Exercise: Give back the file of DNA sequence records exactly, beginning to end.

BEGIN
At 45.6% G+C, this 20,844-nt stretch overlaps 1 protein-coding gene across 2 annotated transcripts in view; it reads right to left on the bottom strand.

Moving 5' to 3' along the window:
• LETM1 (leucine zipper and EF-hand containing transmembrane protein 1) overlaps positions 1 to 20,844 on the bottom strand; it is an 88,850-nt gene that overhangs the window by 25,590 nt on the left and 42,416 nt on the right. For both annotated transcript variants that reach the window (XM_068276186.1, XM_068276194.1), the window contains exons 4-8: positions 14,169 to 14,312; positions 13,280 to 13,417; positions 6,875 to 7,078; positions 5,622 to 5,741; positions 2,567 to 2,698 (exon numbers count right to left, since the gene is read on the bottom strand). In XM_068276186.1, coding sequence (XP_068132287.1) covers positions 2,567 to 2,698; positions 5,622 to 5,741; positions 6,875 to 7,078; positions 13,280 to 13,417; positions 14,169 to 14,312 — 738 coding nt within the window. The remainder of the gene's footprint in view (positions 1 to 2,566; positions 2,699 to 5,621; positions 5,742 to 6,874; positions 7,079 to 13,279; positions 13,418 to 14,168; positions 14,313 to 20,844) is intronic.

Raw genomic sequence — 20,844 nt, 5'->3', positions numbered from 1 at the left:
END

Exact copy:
At 45.6% G+C, this 20,844-nt stretch overlaps 1 protein-coding gene across 2 annotated transcripts in view; it reads right to left on the bottom strand.

Moving 5' to 3' along the window:
• LETM1 (leucine zipper and EF-hand containing transmembrane protein 1) overlaps positions 1 to 20,844 on the bottom strand; it is an 88,850-nt gene that overhangs the window by 25,590 nt on the left and 42,416 nt on the right. For both annotated transcript variants that reach the window (XM_068276186.1, XM_068276194.1), the window contains exons 4-8: positions 14,169 to 14,312; positions 13,280 to 13,417; positions 6,875 to 7,078; positions 5,622 to 5,741; positions 2,567 to 2,698 (exon numbers count right to left, since the gene is read on the bottom strand). In XM_068276186.1, coding sequence (XP_068132287.1) covers positions 2,567 to 2,698; positions 5,622 to 5,741; positions 6,875 to 7,078; positions 13,280 to 13,417; positions 14,169 to 14,312 — 738 coding nt within the window. The remainder of the gene's footprint in view (positions 1 to 2,566; positions 2,699 to 5,621; positions 5,742 to 6,874; positions 7,079 to 13,279; positions 13,418 to 14,168; positions 14,313 to 20,844) is intronic.

Raw genomic sequence — 20,844 nt, 5'->3', positions numbered from 1 at the left: